The anniversary of the death of Stonewall Jackson was observed to-day by floral decorations of the graves of Confederate soldiers at Hollywood and Oakwood (May 10, 1866).

May 3, 1866 [they] formed the Ladies’ Hollywood Memorial Association, with the immediate aim of caring for and commemorating the graves of Confederate soldiers. All disposed to co-operate with us will repair, in such groups and at such hours as may be convenient, on Thursday, May 31st, 1866, to Hollywood Cemetery, to mark, by every appropriate means in our power, our sense of the heroic services and sacrifices of those who were dear to us in life and we honored in death.

Petersburg, Virginia 1866

It was in May of this year, 1866, that we inaugurated, in Petersburg, the custom, now universal, of decorating the graves of those who fell in the Civil War. Our intention was simply to lay a token of our gratitude and affection upon the graves of the brave citizens who fell June 9, 1864, in defence of Petersburg…

Memorial Day Image Three
Image Credit: pdxretro.com & cardcow.com

Southern Appalachian Decoration Day

From The Bitter Southerner:

Dinner on the grounds is not a phrase I hear these days. Just reading the phrase takes me back to those times with my grandmother at her church on […] Decoration Day Sunday. I grew up in north Alabama in the 1960s. Dinner on the grounds was a special occasion that followed the work of cleaning up the graveyard and placing fresh flowers beside the headstones. It provided a time to remember and celebrate the lives of the dear departed. ~Betsy Sanders

Today, we are here to eat, remember and bask in the Southern fascination of death […]. It’s Decoration Day. The South claims death with as much loyalty as we claim our children. J.T. Lowery, a former pastor […] misses when Decoration Day meant keeping company with headstones during dinner on the ground. Opal Flannigan is depending on women […] to uphold a tradition so old it’s hard to say when it emerged. German and Scots-Irish immigrants who birthed much of the Southern Appalachia’s culture in Virginia, Tennessee and the Carolinas likely brought these traditions [with them]. ~Jennifer Crossley Howard

From UNC Press Blog:

Many rural community cemeteries in western North Carolina hold “decorations.” A decoration is a religious service in the cemetery when people decorate graves to pay respect to the dead. The group assembles at outdoor tables, sometime in an outdoor pavilion, for the ritual “dinner on the ground.” There are variations of this pattern but, the overall pattern is fairly consistent.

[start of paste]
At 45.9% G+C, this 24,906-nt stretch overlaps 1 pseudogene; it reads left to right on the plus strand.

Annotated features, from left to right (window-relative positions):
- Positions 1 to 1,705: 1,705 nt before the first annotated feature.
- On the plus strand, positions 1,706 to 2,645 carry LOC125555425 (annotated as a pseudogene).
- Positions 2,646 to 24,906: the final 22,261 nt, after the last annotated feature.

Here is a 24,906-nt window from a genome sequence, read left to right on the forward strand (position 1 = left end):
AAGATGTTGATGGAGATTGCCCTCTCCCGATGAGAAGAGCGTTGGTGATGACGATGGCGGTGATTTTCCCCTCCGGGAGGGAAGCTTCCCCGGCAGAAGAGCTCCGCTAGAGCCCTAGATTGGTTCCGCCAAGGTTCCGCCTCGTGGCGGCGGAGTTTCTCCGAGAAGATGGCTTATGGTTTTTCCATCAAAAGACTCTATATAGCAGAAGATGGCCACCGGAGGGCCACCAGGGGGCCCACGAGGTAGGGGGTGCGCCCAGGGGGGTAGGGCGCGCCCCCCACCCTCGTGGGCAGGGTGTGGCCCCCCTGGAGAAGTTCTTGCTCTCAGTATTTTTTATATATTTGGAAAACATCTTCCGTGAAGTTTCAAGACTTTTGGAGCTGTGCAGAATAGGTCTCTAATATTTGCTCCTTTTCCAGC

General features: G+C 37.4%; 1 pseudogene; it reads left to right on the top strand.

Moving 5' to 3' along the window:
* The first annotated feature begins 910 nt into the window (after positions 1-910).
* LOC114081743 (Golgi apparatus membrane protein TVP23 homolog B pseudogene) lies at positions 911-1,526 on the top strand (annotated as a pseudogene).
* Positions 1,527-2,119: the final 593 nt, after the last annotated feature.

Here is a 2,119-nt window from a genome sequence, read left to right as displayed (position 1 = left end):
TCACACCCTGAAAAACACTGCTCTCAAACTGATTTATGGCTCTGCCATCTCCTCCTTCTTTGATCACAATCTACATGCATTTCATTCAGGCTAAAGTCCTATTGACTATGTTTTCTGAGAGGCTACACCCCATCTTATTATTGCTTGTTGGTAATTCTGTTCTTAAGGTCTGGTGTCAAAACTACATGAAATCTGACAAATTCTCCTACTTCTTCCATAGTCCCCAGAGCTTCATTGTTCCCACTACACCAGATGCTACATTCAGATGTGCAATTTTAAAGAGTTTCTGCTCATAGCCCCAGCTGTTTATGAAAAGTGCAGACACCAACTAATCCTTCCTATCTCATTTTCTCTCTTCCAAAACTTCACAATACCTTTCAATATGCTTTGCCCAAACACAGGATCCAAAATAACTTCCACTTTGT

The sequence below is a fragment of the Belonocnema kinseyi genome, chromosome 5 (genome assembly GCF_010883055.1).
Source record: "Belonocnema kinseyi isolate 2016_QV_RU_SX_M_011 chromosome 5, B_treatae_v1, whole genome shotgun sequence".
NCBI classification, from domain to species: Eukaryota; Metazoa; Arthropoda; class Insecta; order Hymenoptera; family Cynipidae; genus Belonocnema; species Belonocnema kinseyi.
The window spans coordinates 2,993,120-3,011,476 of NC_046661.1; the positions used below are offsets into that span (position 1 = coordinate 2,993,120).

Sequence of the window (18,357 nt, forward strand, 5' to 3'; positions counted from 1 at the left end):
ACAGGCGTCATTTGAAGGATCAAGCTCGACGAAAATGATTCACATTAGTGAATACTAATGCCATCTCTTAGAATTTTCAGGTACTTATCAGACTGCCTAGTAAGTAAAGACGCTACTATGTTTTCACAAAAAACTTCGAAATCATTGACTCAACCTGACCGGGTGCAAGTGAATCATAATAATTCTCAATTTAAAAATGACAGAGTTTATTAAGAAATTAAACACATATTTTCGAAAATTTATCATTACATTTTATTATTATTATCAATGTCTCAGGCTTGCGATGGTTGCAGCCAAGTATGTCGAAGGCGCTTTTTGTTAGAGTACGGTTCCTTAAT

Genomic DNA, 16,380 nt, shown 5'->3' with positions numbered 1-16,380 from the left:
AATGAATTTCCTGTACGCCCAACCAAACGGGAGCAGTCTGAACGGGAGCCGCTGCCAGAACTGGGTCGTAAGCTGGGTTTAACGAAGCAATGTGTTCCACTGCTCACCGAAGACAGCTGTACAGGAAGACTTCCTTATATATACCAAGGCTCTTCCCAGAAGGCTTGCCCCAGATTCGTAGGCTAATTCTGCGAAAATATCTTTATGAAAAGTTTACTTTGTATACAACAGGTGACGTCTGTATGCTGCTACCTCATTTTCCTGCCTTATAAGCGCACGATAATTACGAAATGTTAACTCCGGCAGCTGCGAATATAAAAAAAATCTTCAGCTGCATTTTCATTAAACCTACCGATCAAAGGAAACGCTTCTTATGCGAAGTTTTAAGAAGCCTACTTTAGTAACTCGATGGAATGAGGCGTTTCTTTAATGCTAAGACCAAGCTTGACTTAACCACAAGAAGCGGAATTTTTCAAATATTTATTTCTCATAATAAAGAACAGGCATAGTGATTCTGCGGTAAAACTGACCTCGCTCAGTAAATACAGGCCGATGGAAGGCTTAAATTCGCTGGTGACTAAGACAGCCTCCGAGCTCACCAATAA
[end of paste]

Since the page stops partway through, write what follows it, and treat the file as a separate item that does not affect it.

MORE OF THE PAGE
Nationwide Observance 1868

In 1866, veterans of the Union army formed the beginnings of the Grand Army of the Republic, a fraternal organization designed expressly to provide aid, comfort and political advocacy for veterans’ issues in post-war America. In 1868, the leadership of the G. A. R. sought through the following order to have the various local and regional observances of decorating soldier graves made into something like a national tradition.

Headquarters Grand Army Of The Republic
Adjutant-General’s Office, 446 Fourteenth St.
Washington, D. C., May 5, 1868.
General Orders No. 11.

From The History Channel:

By proclamation of General John A. Logan of the Grand Army of the Republic, the first major Memorial Day observance is held to honor those who died “in defense of their country during the late rebellion.” Known to some as “Decoration Day,” mourners honored the Civil War dead by decorating their graves with flowers. On the first Decoration Day, General James Garfield made a speech at Arlington National Cemetery, after which 5,000 participants helped to decorate the graves of the more than 20,000 Union and Confederate soldiers buried in the cemetery.

The 1868 celebration was inspired by local observances that had taken place in various locations in the three years since the end of the Civil War. In fact, several cities claim to be the birthplace of Memorial Day, including Columbus, Mississippi; Macon, Georgia; Richmond, Virginia; Boalsburg, Pennsylvania; and Carbondale, Illinois. In 1966, the federal government, under the direction of President Lyndon B. Johnson, declared Waterloo, New York, the official birthplace of Memorial Day. They chose Waterloo, which had first celebrated the day on May 5, 1866, because the town had made Memorial Day an annual, community-wide event, during which businesses closed and, residents decorated the graves of soldiers with flowers and flags.

By the late 19th century, many communities across the country had begun to celebrate Memorial Day and, after World War I, observers began to honor the dead of all of America’s wars. In 1971, Congress declared Memorial Day a national holiday to be celebrated the last Monday in May. Today, Memorial Day is celebrated at Arlington National Cemetery with a ceremony in which a small American flag is placed on each grave. It is customary for the president or vice president to give a speech honoring the contributions of the dead and to lay a wreath at the Tomb of the Unknown Soldier. More than 5,000 people attend the ceremony annually. Several Southern states continue to set aside a special day for honoring the Confederate dead, which is usually called Confederate Memorial Day.

Tune Tuesday: May 14, 1979

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Peaches & Herb Image One
Photo Credit: mm-group.org

Forty years ago, today, the #1 song on the Billboard Hot R&B chart (and the Hot 100 chart, simultaneously, plus Cash Box) was Reunited by Peaches & Herb (Herb Fame & Linda “Peaches #3” Greene). The song was co-written by Dino Fekaris and Freddie Perren, whom also co-wrote Shake Your Groove Thing, a previous Peaches & Herb song and, I Will Survive, the Gloria Gaynor hit. This was a sequel piece to the duo’s (Herb Fame & Francine “Peaches” Hurd Barker) previous song (We’ll Be) United released in 1968, a cover of The Intruders hit from 1966.